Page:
A medical imaging procedure known as lung scintigraphy may be more reliable than pulmonary CT angiography (CTA) for identifying or excluding pulmonary embolism (PE) in pregnant patients, according to a study published in the November issue of the American Journal of Roentgenology.
PE, a blood clot lodged in an artery supplying the lungs, is the leading cause of maternal death in pregnancy. CTA is the imaging modality of choice for the diagnosis of PE, however lung scintigraphy, a form of radionuclide imaging that produces two-dimensional images, has shown to produce better diagnostic quality images more often than CTA in pregnant patients.
"Our study analyzed 28 CTA studies and 25 lung scintigraphy studies performed on a group of 50 patients," said Carole A. Ridge, M.D., lead author of the study. "The results showed that lung scintigraphy is more reliable than CTA for the diagnosis of PE. Only one out of 25 lung scintigraphic studies was inadequate for diagnosis; compared to ten out of 28 CTA examinations that were found to be inadequate for diagnosis," she said. Examinations were considered inadequate when poor image quality prohibited a diagnosis.
"During CTA in pregnant patients, it is hard to achieve optimal image quality because of the hemodynamic effects (changes in blood flow and circulation) of pregnancy," said Dr. Ridge.
"Our findings confirm what recent reports in the literature have suggested -- CTA is less reliable for the diagnosis of PE in pregnant patients. Lung scintigraphy is more reliable than CTA for the diagnosis or exclusion of PE in pregnant patients, and should be considered the imaging technique of choice unless the CTA image technique can be optimized for the pregnant patient," she said.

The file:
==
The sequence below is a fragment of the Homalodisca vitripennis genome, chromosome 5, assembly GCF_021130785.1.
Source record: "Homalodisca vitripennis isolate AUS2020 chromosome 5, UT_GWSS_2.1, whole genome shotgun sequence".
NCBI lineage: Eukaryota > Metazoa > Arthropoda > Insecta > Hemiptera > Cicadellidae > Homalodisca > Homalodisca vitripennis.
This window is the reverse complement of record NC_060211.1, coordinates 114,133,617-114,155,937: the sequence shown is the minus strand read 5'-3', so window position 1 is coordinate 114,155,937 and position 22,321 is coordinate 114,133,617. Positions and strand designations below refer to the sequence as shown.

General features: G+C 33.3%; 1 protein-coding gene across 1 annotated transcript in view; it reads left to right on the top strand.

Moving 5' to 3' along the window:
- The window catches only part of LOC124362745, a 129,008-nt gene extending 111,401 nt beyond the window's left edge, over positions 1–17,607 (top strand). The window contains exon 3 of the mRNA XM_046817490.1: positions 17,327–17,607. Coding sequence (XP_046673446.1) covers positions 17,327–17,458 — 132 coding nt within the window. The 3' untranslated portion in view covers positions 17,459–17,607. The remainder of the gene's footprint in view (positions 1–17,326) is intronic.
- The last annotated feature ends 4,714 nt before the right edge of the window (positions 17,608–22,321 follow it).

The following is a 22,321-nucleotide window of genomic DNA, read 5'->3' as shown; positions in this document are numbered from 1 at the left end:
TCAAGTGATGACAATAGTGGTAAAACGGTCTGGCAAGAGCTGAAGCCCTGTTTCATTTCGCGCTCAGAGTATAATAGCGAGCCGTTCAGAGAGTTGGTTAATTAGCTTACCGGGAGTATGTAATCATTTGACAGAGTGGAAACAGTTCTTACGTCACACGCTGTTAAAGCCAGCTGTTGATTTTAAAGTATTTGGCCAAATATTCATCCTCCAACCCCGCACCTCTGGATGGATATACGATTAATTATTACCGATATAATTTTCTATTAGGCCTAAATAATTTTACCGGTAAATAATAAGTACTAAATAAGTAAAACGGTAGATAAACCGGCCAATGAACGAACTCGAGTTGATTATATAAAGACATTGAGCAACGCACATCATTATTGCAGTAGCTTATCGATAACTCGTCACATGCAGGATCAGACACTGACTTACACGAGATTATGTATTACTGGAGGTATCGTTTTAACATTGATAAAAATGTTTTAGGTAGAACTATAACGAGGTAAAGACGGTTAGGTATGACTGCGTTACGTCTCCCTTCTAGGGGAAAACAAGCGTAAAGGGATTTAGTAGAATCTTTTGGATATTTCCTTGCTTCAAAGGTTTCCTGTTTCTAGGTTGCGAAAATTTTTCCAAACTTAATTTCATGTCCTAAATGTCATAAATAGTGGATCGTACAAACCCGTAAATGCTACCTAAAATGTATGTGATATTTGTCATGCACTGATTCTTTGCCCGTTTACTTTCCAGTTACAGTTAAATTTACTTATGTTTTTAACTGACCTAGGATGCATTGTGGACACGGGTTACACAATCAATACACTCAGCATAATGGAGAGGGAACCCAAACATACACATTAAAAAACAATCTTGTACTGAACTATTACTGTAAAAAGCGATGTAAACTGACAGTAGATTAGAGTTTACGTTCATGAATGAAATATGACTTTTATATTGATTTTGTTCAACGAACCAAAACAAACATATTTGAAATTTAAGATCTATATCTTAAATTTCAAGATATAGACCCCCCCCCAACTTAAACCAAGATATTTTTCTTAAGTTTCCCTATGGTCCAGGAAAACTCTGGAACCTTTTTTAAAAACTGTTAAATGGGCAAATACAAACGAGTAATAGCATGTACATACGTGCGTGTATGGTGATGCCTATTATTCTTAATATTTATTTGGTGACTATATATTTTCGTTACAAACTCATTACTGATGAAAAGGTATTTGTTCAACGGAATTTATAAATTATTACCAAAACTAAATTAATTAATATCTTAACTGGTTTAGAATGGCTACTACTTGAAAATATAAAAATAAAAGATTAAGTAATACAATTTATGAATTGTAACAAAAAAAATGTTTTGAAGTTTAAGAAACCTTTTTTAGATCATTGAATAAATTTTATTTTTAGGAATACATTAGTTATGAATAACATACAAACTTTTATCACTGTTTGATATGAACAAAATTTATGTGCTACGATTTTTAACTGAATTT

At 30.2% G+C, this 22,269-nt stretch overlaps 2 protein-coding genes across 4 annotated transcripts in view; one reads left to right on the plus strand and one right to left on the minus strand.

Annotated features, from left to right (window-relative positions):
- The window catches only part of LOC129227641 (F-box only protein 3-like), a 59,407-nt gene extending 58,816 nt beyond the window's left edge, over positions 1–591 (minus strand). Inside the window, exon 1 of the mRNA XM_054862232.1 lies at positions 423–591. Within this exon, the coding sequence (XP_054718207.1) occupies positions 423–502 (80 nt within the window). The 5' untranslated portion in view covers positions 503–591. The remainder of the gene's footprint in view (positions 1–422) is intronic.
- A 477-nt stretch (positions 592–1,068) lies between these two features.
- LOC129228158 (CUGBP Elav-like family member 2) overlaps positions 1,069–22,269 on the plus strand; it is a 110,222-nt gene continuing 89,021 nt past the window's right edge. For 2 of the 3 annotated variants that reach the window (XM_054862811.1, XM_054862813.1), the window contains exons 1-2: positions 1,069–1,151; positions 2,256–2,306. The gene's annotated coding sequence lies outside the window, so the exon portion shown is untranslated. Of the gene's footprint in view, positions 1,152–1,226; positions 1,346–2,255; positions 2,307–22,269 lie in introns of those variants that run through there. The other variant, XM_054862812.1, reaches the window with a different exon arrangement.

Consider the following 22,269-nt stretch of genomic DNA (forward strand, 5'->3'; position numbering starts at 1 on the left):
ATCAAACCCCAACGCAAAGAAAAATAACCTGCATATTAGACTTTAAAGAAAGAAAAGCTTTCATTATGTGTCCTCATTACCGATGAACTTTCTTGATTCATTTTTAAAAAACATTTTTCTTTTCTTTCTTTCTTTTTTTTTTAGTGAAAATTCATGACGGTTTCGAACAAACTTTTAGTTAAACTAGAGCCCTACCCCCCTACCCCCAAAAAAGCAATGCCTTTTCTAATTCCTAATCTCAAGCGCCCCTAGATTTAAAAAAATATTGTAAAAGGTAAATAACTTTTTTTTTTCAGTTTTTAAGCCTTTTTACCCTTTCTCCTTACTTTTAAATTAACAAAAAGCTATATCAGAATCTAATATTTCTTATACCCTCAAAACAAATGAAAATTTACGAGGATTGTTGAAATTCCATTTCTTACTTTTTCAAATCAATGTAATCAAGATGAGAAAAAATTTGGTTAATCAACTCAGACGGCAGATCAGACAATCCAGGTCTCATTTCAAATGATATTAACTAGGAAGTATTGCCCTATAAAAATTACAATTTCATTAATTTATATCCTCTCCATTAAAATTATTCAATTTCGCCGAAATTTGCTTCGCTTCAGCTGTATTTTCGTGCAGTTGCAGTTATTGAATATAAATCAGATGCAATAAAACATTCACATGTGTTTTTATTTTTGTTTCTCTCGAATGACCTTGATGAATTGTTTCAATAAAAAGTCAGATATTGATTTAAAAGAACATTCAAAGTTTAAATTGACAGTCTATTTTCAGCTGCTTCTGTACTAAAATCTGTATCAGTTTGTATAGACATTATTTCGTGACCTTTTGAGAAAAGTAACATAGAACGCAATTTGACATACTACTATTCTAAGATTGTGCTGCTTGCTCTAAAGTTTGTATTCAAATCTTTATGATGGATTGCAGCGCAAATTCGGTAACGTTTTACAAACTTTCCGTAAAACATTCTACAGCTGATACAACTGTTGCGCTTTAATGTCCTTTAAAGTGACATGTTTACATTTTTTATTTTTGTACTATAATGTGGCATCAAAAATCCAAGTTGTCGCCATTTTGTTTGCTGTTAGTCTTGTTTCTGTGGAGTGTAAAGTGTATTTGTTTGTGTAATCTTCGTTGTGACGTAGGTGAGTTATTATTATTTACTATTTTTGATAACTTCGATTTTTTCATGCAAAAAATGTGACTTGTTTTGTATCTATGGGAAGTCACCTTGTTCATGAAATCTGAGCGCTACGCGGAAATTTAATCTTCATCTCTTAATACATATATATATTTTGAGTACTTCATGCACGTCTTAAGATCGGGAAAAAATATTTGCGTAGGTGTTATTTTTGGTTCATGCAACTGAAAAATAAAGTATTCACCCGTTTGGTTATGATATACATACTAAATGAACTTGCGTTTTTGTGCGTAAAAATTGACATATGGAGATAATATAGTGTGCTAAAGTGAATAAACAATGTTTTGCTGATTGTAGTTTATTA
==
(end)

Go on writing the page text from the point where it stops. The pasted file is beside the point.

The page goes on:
This study appears in the November issue of the American Journal of Roentgenology. For a copy of the full study, please contact Heather Curry via email at firstname.lastname@example.org or at 703-390-9822.
The American Roentgen Ray Society (ARRS) was founded in 1900 and is the oldest radiology society in the United States. Its monthly journal, the American Journal of Roentgenology, began publication in 1906. Radiologists from all over the world attend the ARRS annual meeting to participate in instructional courses, scientific paper presentations and scientific and commercial exhibits related to the field of radiology. The Society is named after the first Nobel Laureate in Physics, Wilhelm Röentgen, who discovered the x-ray in 1895.